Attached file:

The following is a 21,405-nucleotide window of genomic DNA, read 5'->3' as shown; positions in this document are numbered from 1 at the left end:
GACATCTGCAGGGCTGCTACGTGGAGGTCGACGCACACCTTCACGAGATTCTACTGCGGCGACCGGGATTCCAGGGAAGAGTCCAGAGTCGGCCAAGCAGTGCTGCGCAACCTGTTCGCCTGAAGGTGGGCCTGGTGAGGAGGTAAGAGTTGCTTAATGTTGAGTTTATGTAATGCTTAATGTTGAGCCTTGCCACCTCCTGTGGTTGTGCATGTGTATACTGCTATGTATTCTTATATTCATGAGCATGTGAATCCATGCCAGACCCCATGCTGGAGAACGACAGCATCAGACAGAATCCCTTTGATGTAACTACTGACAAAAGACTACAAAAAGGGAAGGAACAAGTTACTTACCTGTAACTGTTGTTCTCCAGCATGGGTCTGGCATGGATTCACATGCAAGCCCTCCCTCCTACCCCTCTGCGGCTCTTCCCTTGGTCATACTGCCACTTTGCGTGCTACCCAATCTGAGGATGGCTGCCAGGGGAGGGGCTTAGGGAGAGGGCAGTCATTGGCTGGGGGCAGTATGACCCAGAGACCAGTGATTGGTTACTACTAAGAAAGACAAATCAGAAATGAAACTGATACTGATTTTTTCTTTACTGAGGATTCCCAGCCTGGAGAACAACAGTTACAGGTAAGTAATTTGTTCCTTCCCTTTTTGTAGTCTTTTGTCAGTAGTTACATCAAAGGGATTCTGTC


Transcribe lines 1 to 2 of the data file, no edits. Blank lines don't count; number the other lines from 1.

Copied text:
The following is a 21,405-nucleotide window of genomic DNA, read 5'->3' as shown; positions in this document are numbered from 1 at the left end:
GACATCTGCAGGGCTGCTACGTGGAGGTCGACGCACACCTTCACGAGATTCTACTGCGGCGACCGGGATTCCAGGGAAGAGTCCAGAGTCGGCCAAGCAGTGCTGCGCAACCTGTTCGCCTGAAGGTGGGCCTGGTGAGGAGGTAAGAGTTGCTTAATGTTGAGTTTATGTAATGCTTAATGTTGAGCCTTGCCACCTCCTGTGGTTGTGCATGTGTATACTGCTATGTATTCTTATATTCATGAGCATGTGAATCCATGCCAGACCCCATGCTGGAGAACGACAGCATCAGACAGAATCCCTTTGATGTAACTACTGACAAAAGACTACAAAAAGGGAAGGAACAAGTTACTTACCTGTAACTGTTGTTCTCCAGCATGGGTCTGGCATGGATTCACATGCAAGCCCTCCCTCCTACCCCTCTGCGGCTCTTCCCTTGGTCATACTGCCACTTTGCGTGCTACCCAATCTGAGGATGGCTGCCAGGGGAGGGGCTTAGGGAGAGGGCAGTCATTGGCTGGGGGCAGTATGACCCAGAGACCAGTGATTGGTTACTACTAAGAAAGACAAATCAGAAATGAAACTGATACTGATTTTTTCTTTACTGAGGATTCCCAGCCTGGAGAACAACAGTTACAGGTAAGTAATTTGTTCCTTCCCTTTTTGTAGTCTTTTGTCAGTAGTTACATCAAAGGGATTCTGTC